- Paperback: 288 pages
- Publisher: Telos Publishing Ltd (31 Oct. 2002)
- Language: English
- ISBN-10: 1903889502
- ISBN-13: 978-1903889503
- Product Dimensions: 15.2 x 2.5 x 21 cm
- Average Customer Review: 10 customer reviews
- Amazon Bestsellers Rank: 1,439,031 in Books (See Top 100 in Books)
Beyond the Gate: The Unofficial and Unauthorised Guide to Stargate SG-1" Paperback – 31 Oct 2002
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From the author of Slayer: The Totally Cool Unofficial Guide to Buffy. It may have once been dismissed by some as a quintessentially horrid piece of trainspotter-SF, but Stargate SG-1 has, like a fine wine, matured over six seasons from a basic movie spin-off into the best science-fiction show on television. And one that includes within its impressive arsenal of strengths, a sly and laconic wit - heavily pushed by the personality of its leading man and executive producer, Richard Dean Anderson. Stargate SG-1 is witty, inventive, surprising in all sorts of ways and massively popular across the globe. The series has tackled some very serious issues - racism, xenophobia, religious intolerance and debates surrounding individual choice - but it's also loads fun, full of pithy dialogue and knowing winks to its audience. Beyond the Gate, breaks down each of the series' one hundred plus episodes, focuses on the elements that make Stargate SG-1 so popular, and recurring themes like the way in which Sam Carter's boyfriends all die horribly.In categories likes The Wit and Wisdom of Jack O'Neill and Origins of the Species Keith Topping analyses over five seasons worth of episodes, uncovers possible influences, ackowldeges the moments when logic simply flies out of the window and provides trivia for use at dinner-parties and conventions. An indespensible guide to the Stargate universe.
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I’ve only just started reading it today but it’s a really interesting book. The section that appeals to me most is called ‘Logic, let me introduce you to this window’ and this is the nitpicking section. To my embarrassment, being a die-hard nitpicker, even in the few episodes I’ve read so far Keith has spotted plenty of things I hadn’t! It’ll be fun going back through the videos again and seeing if I agree with his opinion.
The only inconvenient thing about this section is that the ‘nits’ are just listed in one long paragraph. Sometimes it’s hard to tell when he’s moving from one nit to the next; and when he puts in an explanatory sentence before a nit you find yourself reading that explanatory sentence and thinking, “Well what’s wrong with *that*?” before moving onto the next sentence and realising, “Oh, I see - *this* is the actual nit.” It makes for jerky reading.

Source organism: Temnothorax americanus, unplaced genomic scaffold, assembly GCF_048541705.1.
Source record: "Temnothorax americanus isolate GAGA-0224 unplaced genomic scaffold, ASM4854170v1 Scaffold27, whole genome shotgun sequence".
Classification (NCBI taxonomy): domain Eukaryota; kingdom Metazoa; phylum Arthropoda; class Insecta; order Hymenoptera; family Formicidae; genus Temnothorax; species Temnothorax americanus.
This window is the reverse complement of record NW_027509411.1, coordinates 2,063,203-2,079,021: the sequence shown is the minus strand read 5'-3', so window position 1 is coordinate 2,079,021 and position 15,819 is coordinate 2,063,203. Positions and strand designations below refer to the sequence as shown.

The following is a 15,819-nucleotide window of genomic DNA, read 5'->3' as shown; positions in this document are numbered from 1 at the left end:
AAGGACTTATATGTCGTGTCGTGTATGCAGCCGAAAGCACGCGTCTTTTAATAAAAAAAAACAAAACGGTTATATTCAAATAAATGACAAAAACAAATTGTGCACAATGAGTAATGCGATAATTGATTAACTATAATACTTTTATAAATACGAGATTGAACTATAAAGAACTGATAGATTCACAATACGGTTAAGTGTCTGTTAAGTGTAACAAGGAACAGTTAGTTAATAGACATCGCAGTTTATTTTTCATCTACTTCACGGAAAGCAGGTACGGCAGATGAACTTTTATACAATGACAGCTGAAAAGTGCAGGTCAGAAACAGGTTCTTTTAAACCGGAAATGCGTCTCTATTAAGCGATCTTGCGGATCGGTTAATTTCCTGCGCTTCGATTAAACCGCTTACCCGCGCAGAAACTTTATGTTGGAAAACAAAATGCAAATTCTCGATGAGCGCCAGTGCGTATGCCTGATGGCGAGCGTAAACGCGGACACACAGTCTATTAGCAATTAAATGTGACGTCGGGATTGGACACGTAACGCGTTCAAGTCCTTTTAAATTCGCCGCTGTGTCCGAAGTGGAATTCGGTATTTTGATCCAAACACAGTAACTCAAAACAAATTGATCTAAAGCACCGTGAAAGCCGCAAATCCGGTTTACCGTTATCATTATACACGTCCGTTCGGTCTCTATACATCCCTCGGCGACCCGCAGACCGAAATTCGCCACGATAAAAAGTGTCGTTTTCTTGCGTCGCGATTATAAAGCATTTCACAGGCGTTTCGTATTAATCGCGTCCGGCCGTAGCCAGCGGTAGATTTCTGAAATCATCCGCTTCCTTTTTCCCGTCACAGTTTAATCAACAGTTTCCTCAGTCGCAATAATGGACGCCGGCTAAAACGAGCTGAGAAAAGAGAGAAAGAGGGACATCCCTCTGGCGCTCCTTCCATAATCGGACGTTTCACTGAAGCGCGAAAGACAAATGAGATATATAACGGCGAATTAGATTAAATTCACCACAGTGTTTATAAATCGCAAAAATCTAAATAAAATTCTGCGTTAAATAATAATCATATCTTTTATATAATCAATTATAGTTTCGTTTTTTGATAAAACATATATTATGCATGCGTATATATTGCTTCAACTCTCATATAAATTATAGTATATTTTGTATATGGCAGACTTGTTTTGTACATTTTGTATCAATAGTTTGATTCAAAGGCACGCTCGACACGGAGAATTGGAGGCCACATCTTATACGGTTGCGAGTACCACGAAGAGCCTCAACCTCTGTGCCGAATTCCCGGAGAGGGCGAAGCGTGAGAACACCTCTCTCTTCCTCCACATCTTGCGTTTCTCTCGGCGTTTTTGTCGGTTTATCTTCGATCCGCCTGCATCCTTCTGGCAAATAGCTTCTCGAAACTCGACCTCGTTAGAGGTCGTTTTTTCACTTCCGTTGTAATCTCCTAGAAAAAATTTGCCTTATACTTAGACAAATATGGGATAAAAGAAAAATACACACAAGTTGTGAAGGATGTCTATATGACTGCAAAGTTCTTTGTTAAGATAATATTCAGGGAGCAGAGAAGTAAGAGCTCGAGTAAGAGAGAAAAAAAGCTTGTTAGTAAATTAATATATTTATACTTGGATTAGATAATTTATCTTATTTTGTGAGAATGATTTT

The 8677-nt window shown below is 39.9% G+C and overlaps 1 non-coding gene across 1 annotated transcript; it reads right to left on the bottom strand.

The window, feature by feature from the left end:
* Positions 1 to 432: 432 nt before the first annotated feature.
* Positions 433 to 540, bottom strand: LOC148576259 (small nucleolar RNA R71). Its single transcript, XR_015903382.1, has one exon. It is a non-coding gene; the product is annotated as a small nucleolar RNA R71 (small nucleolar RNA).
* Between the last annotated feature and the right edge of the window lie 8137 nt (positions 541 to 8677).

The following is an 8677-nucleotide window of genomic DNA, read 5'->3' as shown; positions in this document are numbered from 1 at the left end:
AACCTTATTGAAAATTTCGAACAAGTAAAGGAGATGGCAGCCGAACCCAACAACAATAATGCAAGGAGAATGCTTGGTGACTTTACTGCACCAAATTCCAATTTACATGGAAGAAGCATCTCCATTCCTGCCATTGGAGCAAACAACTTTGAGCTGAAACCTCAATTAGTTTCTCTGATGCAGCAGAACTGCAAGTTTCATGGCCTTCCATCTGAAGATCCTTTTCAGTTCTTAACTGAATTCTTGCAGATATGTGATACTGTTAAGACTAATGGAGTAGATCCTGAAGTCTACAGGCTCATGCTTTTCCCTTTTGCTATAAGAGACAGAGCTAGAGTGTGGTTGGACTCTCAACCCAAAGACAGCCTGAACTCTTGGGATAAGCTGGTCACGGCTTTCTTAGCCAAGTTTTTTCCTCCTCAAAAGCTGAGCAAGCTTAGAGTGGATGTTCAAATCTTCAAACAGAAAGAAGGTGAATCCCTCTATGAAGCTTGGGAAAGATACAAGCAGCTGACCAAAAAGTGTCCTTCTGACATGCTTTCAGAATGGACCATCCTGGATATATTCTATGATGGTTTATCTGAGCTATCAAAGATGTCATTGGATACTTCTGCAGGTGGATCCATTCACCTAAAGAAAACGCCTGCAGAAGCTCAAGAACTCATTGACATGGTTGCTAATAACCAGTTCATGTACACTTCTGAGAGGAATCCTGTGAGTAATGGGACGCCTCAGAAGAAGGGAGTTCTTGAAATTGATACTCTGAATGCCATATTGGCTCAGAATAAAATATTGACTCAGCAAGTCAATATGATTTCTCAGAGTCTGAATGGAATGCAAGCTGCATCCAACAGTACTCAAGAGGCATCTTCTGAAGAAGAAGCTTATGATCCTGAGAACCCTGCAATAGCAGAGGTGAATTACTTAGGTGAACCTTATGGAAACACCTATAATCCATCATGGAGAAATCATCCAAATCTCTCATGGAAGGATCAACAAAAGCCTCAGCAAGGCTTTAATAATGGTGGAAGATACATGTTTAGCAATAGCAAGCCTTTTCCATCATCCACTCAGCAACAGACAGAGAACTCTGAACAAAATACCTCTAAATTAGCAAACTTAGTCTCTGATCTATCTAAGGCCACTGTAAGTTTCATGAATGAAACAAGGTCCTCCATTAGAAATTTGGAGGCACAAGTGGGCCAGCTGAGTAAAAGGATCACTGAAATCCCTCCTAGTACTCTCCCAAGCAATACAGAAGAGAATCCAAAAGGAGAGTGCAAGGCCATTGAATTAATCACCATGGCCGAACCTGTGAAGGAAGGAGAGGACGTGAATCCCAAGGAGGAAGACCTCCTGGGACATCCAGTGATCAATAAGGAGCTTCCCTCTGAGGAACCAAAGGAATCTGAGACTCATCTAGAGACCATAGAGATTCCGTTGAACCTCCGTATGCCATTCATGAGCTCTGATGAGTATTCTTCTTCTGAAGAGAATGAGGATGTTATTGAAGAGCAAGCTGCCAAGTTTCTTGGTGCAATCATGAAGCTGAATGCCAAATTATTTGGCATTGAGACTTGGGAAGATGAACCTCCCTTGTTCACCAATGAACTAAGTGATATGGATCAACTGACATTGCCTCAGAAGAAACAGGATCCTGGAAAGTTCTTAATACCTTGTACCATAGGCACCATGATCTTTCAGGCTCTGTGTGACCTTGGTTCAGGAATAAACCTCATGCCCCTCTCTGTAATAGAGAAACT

The book does have some other irritating features:
The front cover: I have absolutely no idea what’s pictured on the cover! There’s a pyramid, a very misty and highly inaccurate picture of a Stargate and its event horizon ... and a thing. I can’t even try to describe what it looks like – it’s just a *thing*! What’s it meant to be?!
Misspellings: There are too many, even in the few sections I’ve read so far. The proofreader wants shooting. I got especially peeved when Keith then pointed out a misspelling in one of the episodes!
The ‘Possible Influences’ section: Most episodes have this section, which lists films, songs, books, poems etc which might have inspired certain storylines, lines from characters etc. While Keith must have put a lot of hard work into this section in particular and while, for instance, direct quotes from ‘The Wizard of Oz’ and other movies and shows are fairly obvious, much of the section seems to be really grabbing at straws while some suggestions seem to be downright inaccurate. In ‘The First Commandment’, for instance, he suggests that the quote “Tastes like chicken” is a nod to the movie (except that ‘tastes like chicken’ has been used in about a million other films and shows as well); in ‘Cor-Ai’, he suggests the influence of The Next Generation’s ‘Encounter at Farpoint’ (what, because they both happen to feature a *trial*?!); and in ‘Singularity’ he suggests the episode might have been inspired by the movie ‘Aliens’, presumably because both have a woman getting upset about losing a child they just met. Oh, and apparently ‘Thor’s Hammer’ was influenced by ‘Lord of the Rings’ because they spend some time in a cave. There’s such a thing as trying too hard to find a link that just ain’t there.
However, I can’t criticise the guy too much when he insists on spelling naqadah the same way I do because he goes by the same argument that I do: it was spelled that way onscreen once and so that makes it canon, despite the fact that most websites – even official ones like MGM, Showtime and Sci-Fi – spell it differently now!
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at least she knows what she is talking about.Read more